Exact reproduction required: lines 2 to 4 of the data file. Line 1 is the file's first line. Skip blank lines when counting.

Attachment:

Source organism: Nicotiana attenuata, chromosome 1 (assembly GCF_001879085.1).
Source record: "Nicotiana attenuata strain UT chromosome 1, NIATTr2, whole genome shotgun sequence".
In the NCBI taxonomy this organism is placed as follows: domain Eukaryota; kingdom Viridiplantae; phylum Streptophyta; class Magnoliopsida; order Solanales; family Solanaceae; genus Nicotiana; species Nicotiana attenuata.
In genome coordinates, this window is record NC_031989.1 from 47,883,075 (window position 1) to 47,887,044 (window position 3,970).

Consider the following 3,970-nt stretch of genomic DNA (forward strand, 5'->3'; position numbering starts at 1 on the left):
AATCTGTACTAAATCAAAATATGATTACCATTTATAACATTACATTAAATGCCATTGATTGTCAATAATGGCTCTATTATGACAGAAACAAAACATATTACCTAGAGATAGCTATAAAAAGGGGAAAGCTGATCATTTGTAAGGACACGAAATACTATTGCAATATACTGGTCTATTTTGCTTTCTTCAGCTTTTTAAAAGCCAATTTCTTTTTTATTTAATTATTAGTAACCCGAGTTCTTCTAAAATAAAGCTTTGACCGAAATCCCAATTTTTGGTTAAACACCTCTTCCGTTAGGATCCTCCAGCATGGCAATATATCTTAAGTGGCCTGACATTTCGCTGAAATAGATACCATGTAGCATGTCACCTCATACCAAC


Source record: "Nicotiana attenuata strain UT chromosome 1, NIATTr2, whole genome shotgun sequence".
In the NCBI taxonomy this organism is placed as follows: domain Eukaryota; kingdom Viridiplantae; phylum Streptophyta; class Magnoliopsida; order Solanales; family Solanaceae; genus Nicotiana; species Nicotiana attenuata.
In genome coordinates, this window is record NC_031989.1 from 47,883,075 (window position 1) to 47,887,044 (window position 3,970).